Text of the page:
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Report Urges Investors to Encourage Sustainable Fishing

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Aviva Investors and the Sustainable Fisheries Partnership have collaborated to create a report on sustainable fishing and fish farming. The report suggests that investors need to do more to encourage seafood companies to improve the sustainability of the industry and reduce the risks to the environment and human rights. The report offers guidance on how investors could go about helping seafood companies to make these changes.

Launched to coincide with the United Nation’s World Oceans Day, 2016, the report argues that overfishing has significantly reduced stocks, while the demand for food production rises to cater for the world’s growing population. Given these dynamics, sustainable policies are critical to the long-term future of the seafood industry. It is also central to the financial success of individual companies because social and environmental risks can damage their profitability at any stage in the supply chain.

There is much at stake. According to the United Nations, the livelihoods of over three billion people depend on marine and coastal diversity, and 2.6 billion people count the oceans as their primary source of protein. The market value of the world’s marine and coastal resources is estimated at $3 trillion per year, or around five percent of global GDP.

Rapid and unchecked expansion has already proved disastrous for the Chilean farmed salmon industry. First gaining public attention in June 2007, Infectious Salmon Anaemia spread quickly through supplies, not helped by large concentrations of salmon pens that facilitated the transfer of the disease. New practices and legislation have been introduced, but this was too late for the farmers that lost billions of dollars in revenue following the contagion.

The Thai seafood industry has suffered reputational damage in recent years through extreme violations of basic human rights for workers on its fishing vessels. Consumer-facing brands in the US and Europe that buy Thai seafood have had to work hard to retain the confidence of customers that their products are not associated with people trafficking and slavery.

United Nations statistics about global oceans can be found here.

The report highlights ways in which investors can positively engage with companies and steer them towards more sustainable strategies to improve business performance and minimize environmental and social risks.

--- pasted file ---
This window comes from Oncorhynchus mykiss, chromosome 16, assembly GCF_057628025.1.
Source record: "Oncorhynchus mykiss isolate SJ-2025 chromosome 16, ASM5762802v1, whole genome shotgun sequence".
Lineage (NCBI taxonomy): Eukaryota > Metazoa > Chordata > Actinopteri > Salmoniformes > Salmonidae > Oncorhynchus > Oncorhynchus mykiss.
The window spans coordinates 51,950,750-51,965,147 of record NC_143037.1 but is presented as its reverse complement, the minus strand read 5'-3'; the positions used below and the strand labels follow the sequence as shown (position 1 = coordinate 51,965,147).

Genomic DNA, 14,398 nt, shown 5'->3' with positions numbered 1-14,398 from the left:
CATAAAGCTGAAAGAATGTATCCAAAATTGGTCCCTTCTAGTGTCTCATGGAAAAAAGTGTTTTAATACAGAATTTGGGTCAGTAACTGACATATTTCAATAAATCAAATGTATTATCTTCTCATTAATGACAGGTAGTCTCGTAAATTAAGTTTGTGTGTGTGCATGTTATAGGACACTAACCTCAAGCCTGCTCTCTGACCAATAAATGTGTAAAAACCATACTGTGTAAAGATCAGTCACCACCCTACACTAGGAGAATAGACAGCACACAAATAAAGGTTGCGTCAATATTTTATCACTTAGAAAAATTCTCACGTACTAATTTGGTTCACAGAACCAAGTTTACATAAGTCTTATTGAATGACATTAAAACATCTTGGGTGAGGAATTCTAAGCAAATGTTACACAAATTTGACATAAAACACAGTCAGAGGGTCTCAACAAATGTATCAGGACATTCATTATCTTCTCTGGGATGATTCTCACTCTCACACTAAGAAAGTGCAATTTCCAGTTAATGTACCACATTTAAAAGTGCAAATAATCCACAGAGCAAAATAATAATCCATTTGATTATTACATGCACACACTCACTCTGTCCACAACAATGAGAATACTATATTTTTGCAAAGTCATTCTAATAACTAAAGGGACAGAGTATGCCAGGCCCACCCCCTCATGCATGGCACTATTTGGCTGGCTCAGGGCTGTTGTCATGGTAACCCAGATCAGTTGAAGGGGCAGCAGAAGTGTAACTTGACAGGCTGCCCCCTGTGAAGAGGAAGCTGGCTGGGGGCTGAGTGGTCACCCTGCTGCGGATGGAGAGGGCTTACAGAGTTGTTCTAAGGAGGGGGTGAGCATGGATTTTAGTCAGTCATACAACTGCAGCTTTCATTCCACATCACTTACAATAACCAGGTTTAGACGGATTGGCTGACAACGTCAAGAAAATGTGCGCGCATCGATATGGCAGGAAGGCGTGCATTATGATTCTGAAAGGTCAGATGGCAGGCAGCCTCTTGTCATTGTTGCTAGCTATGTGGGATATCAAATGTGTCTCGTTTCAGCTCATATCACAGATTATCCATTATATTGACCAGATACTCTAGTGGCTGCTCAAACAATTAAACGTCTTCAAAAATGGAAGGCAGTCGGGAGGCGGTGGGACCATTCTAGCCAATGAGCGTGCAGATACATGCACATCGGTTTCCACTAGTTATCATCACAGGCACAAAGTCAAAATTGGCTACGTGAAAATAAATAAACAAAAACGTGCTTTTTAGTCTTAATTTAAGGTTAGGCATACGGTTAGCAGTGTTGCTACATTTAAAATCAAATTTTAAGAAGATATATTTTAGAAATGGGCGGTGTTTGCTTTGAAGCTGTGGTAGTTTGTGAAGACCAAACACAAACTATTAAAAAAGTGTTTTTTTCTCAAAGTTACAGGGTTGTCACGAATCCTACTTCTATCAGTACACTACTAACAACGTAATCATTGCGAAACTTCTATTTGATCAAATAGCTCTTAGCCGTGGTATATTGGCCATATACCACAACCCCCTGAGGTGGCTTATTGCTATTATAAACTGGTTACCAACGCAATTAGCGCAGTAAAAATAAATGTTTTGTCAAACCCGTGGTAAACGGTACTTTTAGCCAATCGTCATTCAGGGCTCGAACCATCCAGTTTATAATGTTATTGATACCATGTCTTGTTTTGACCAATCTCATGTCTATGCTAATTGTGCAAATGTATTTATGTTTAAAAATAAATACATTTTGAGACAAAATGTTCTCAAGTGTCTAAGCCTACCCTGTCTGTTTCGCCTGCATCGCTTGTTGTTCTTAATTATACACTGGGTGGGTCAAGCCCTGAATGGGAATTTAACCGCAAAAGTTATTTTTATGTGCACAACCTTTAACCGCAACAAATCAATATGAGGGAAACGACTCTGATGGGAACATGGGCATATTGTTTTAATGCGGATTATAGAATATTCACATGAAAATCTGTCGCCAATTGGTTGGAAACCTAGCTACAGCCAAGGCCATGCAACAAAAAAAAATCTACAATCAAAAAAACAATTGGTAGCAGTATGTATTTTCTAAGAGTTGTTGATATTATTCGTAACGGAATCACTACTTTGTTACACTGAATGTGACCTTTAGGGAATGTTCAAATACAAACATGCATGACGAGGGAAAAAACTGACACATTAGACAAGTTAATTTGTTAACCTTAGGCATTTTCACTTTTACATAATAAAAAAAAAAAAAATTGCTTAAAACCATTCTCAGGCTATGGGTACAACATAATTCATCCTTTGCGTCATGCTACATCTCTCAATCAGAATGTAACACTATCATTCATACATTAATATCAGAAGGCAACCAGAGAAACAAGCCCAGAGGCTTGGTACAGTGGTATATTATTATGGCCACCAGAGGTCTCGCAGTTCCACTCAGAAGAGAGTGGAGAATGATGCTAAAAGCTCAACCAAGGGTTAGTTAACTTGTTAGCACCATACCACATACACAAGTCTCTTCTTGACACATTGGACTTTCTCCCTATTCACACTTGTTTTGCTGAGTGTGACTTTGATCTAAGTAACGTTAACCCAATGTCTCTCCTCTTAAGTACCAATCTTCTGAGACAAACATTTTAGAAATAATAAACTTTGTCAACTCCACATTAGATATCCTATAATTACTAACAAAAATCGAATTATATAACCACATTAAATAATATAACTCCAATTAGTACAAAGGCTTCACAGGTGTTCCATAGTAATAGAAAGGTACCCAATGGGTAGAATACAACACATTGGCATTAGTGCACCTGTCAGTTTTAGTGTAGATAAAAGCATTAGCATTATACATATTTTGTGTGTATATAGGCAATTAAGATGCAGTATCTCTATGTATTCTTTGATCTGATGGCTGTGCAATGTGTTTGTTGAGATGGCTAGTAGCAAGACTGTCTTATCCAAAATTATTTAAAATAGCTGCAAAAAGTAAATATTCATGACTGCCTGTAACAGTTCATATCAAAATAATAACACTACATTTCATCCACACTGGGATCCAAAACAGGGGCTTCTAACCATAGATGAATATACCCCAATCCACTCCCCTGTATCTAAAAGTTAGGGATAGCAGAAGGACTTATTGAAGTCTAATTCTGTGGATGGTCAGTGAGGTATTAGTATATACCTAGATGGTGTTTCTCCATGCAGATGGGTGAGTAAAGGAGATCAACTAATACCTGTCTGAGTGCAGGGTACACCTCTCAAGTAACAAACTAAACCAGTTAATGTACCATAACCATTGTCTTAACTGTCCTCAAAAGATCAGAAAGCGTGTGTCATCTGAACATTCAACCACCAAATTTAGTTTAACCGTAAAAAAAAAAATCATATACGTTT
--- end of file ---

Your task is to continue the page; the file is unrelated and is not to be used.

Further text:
UN supported investor group Principles for Responsible Investment (PRI) is lending further support to the aim through a collaborative engagement campaign with an initial 10 companies. Aviva Investors, Robeco, PGGM, BMO, Legal & General and Öhman are among the investors supporting the initiative.

The report advocates the following action by investors:

  1. Laying early foundations for responsible policies: Investors should work with companies to formulate and adopt a responsible seafood policy from the outset of the association. This should demonstrate a commitment to continuous improvement and transparency, with ambitious targets for the future.
  2. Influencing the supply chain: Investors should encourage supply chain companies to ensure producers avoid fish that are illegally caught; support well-managed fisheries and fish farms that are certified to credible standards; support the responsible management of aquaculture resources across regions; and encourage fisheries that are trying to improve.
  3. Ask material questions: The report sets out questions investors should put to companies to gauge the level of responsibility and sustainability already built into their operations and to ascertain areas for development.

Abigail Herron, Head of Responsible Investment Engagement at Aviva Investors, said: “During engagement, the business case for sustainable fisheries should be made from an environmental, social, governance and financial perspective.  Bribery, corruption and a rabbit hole of shell companies often go hand in hand with illegal, unreported and unregulated fishing. Given the rapid and continual decline of fish stocks, many current fishery practices and management systems are simply not fit for purpose and need to be urgently addressed through engagement.”

Jim Cannon, CEO of Sustainable Fisheries Partnership, said: “Working to achieve sustainable sourcing is an essential activity for any company that uses marine resources and an important indicator of responsible behaviour. Sustainable Fisheries Partnership is actively supporting transparency in the seafood industry as well as advising companies on creating, implementing and communicating sustainable sourcing policies.”

Fiona Reynolds, Managing Director of the PRI, said: “A rising world population means that producing food in sustainable ways is absolutely vital. Investors can play an important role in engaging seafood companies on their environmental and human rights impacts, and, in so doing, help to ensure the sustainability of food production both now and for the benefit of future generations.”

Please find a link to the full report here

Environment

4 Common Items That Can be Reused Again and Again

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reuse reduce recycle plastic bottles etc
Shutterstock Licensed Photo - By Vanatchanan | https://www.shutterstock.com/g/vanatchanan%20buahom

As a society we are getting much better at taking our obligations to the world and environment around us more seriously. This is undoubtedly a good thing! The effects of climate change are beginning to manifest across the world, and this is turning the issue from an abstract threat into a very real danger. Trying to introduce some greener, more eco-friendly practices into your life isn’t just a great way of doing something beneficial for society and the world around you. It is a wonderful way of engaging positively with the world and carries with it numerous psychological benefits.

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Being a greener, more ecologically friendly person doesn’t require any dramatic life changes. Breaking or making a few small habits is all it takes to make your life a greener one. In this article we look at one of the easiest, yet most effective green practices to get into: reusing everyday items.

Jars and Containers